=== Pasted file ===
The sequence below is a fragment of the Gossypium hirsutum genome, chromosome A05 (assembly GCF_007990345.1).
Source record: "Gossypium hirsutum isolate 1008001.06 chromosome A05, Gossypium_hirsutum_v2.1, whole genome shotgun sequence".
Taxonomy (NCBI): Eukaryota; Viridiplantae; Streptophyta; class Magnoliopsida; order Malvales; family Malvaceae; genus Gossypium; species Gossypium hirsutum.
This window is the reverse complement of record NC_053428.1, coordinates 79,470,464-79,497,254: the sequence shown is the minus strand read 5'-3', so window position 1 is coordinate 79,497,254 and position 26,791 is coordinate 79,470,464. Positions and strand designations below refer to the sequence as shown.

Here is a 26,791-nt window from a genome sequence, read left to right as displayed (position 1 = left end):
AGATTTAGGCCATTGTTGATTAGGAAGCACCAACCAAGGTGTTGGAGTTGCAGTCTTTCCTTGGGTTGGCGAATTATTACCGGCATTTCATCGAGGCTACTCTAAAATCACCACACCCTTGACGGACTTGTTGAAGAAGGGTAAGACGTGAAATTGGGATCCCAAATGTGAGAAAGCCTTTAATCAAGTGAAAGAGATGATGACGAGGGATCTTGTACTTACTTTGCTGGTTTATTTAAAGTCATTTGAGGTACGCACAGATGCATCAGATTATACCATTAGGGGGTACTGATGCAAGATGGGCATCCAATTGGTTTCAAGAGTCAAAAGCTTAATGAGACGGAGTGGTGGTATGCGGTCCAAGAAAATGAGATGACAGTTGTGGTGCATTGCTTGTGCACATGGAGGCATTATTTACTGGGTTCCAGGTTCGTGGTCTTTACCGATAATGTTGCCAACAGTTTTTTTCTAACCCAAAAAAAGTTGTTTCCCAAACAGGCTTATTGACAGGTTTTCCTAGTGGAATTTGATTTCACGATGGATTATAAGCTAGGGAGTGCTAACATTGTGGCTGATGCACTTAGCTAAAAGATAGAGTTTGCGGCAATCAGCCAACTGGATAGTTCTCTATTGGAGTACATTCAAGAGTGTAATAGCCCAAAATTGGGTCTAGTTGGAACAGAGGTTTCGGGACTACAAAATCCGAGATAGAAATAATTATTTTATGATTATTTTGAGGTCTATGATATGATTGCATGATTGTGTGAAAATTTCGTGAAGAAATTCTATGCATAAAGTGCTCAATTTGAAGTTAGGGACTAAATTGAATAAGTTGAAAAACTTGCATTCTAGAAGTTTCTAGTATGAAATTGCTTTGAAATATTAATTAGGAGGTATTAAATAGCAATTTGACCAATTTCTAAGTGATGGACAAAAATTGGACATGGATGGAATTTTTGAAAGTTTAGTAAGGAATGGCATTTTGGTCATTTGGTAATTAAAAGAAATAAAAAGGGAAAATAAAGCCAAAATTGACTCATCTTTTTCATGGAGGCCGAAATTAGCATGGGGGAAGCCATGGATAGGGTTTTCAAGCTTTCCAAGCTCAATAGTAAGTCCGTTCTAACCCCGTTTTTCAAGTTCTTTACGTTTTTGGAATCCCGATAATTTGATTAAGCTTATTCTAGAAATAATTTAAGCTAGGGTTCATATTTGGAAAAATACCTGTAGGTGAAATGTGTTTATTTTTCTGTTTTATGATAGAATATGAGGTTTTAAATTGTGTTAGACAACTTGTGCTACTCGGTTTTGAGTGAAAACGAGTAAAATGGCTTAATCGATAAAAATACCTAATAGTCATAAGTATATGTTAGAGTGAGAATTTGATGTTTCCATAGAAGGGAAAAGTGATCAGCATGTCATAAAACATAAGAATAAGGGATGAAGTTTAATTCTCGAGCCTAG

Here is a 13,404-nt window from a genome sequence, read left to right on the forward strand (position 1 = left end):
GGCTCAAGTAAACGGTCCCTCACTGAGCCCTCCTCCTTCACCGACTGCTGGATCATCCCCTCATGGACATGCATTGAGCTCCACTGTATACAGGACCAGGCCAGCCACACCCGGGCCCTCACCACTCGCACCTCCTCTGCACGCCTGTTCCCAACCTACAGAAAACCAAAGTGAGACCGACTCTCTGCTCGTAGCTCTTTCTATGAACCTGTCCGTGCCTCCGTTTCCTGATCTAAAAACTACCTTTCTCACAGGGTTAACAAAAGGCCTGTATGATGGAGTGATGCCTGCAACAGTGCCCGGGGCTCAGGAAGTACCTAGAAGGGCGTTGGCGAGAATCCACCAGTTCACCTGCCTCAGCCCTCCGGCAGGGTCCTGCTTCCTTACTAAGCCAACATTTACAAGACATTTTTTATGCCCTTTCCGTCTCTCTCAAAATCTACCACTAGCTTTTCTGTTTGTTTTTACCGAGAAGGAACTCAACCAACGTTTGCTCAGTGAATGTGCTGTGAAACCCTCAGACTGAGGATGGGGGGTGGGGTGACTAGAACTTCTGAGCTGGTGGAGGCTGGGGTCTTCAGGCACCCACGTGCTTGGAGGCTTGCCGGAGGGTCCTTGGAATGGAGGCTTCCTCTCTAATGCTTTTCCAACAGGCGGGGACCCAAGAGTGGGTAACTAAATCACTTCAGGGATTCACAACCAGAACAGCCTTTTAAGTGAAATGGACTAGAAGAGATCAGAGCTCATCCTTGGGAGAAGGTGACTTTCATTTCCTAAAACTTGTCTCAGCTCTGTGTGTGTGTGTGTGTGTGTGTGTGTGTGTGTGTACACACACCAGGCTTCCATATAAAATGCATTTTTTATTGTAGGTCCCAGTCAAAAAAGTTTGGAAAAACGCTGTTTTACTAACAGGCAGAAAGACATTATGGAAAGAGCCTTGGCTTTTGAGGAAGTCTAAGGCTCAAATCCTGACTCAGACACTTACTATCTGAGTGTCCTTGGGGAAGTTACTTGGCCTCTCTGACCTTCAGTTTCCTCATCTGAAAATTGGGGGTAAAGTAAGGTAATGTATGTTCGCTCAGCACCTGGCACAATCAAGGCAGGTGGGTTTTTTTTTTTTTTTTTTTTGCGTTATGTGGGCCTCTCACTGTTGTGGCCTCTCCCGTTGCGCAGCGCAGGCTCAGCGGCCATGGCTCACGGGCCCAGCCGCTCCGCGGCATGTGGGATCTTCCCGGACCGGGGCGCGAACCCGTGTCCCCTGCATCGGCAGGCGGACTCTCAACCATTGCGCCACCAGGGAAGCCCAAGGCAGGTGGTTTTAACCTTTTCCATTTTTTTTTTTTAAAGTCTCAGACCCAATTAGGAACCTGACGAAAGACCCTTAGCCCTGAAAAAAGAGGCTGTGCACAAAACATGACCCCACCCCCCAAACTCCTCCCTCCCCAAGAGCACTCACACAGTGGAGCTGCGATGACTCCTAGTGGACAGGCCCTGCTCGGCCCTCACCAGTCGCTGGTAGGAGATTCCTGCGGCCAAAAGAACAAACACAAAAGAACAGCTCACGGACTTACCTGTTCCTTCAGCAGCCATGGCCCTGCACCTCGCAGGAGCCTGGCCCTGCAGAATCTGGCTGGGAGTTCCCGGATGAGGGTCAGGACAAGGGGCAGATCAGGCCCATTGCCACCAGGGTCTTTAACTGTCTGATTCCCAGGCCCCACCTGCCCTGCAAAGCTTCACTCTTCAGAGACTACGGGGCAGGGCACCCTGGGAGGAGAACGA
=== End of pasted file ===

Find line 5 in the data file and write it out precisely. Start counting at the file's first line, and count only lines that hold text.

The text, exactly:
Here is a 26,791-nt window from a genome sequence, read left to right as displayed (position 1 = left end):